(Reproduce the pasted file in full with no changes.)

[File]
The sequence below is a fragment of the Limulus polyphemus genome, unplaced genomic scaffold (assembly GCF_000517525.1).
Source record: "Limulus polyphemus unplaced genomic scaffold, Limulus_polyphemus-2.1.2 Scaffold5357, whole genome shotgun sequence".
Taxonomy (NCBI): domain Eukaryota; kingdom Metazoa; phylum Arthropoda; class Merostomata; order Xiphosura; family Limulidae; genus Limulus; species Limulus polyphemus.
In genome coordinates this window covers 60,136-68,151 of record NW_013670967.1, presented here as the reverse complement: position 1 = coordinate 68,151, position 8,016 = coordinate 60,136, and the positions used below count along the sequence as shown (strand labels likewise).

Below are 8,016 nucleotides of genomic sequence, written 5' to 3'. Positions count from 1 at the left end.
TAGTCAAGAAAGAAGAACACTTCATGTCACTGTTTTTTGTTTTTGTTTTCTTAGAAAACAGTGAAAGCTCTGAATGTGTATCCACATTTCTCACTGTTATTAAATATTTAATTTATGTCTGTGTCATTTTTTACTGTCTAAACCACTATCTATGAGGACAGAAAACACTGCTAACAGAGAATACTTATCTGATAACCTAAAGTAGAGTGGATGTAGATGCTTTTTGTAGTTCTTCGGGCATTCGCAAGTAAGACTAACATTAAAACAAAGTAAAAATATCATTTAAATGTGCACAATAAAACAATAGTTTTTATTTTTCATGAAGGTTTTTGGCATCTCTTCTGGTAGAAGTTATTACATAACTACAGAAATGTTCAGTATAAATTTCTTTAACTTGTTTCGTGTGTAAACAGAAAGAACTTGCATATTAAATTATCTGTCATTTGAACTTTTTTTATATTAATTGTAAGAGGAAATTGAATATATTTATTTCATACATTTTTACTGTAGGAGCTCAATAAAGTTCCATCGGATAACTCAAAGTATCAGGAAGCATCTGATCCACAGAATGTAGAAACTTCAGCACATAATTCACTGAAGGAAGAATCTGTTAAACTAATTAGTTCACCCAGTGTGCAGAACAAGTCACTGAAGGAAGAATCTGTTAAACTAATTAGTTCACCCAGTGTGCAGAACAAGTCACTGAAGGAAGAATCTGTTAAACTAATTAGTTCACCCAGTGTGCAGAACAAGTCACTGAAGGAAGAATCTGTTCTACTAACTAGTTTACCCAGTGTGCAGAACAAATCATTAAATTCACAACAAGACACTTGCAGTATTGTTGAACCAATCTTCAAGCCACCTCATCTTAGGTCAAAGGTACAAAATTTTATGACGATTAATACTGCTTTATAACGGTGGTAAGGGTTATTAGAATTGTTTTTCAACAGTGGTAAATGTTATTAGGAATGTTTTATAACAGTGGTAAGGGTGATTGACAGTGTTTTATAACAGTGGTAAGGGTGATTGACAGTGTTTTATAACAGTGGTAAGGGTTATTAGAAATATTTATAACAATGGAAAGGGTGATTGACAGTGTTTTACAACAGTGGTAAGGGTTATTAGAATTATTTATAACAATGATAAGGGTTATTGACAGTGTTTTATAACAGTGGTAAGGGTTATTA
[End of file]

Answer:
The sequence below is a fragment of the Limulus polyphemus genome, unplaced genomic scaffold (assembly GCF_000517525.1).
Source record: "Limulus polyphemus unplaced genomic scaffold, Limulus_polyphemus-2.1.2 Scaffold5357, whole genome shotgun sequence".
Taxonomy (NCBI): domain Eukaryota; kingdom Metazoa; phylum Arthropoda; class Merostomata; order Xiphosura; family Limulidae; genus Limulus; species Limulus polyphemus.
In genome coordinates this window covers 60,136-68,151 of record NW_013670967.1, presented here as the reverse complement: position 1 = coordinate 68,151, position 8,016 = coordinate 60,136, and the positions used below count along the sequence as shown (strand labels likewise).

Below are 8,016 nucleotides of genomic sequence, written 5' to 3'. Positions count from 1 at the left end.
TAGTCAAGAAAGAAGAACACTTCATGTCACTGTTTTTTGTTTTTGTTTTCTTAGAAAACAGTGAAAGCTCTGAATGTGTATCCACATTTCTCACTGTTATTAAATATTTAATTTATGTCTGTGTCATTTTTTACTGTCTAAACCACTATCTATGAGGACAGAAAACACTGCTAACAGAGAATACTTATCTGATAACCTAAAGTAGAGTGGATGTAGATGCTTTTTGTAGTTCTTCGGGCATTCGCAAGTAAGACTAACATTAAAACAAAGTAAAAATATCATTTAAATGTGCACAATAAAACAATAGTTTTTATTTTTCATGAAGGTTTTTGGCATCTCTTCTGGTAGAAGTTATTACATAACTACAGAAATGTTCAGTATAAATTTCTTTAACTTGTTTCGTGTGTAAACAGAAAGAACTTGCATATTAAATTATCTGTCATTTGAACTTTTTTTATATTAATTGTAAGAGGAAATTGAATATATTTATTTCATACATTTTTACTGTAGGAGCTCAATAAAGTTCCATCGGATAACTCAAAGTATCAGGAAGCATCTGATCCACAGAATGTAGAAACTTCAGCACATAATTCACTGAAGGAAGAATCTGTTAAACTAATTAGTTCACCCAGTGTGCAGAACAAGTCACTGAAGGAAGAATCTGTTAAACTAATTAGTTCACCCAGTGTGCAGAACAAGTCACTGAAGGAAGAATCTGTTAAACTAATTAGTTCACCCAGTGTGCAGAACAAGTCACTGAAGGAAGAATCTGTTCTACTAACTAGTTTACCCAGTGTGCAGAACAAATCATTAAATTCACAACAAGACACTTGCAGTATTGTTGAACCAATCTTCAAGCCACCTCATCTTAGGTCAAAGGTACAAAATTTTATGACGATTAATACTGCTTTATAACGGTGGTAAGGGTTATTAGAATTGTTTTTCAACAGTGGTAAATGTTATTAGGAATGTTTTATAACAGTGGTAAGGGTGATTGACAGTGTTTTATAACAGTGGTAAGGGTGATTGACAGTGTTTTATAACAGTGGTAAGGGTTATTAGAAATATTTATAACAATGGAAAGGGTGATTGACAGTGTTTTACAACAGTGGTAAGGGTTATTAGAATTATTTATAACAATGATAAGGGTTATTGACAGTGTTTTATAACAGTGGTAAGGGTTATTA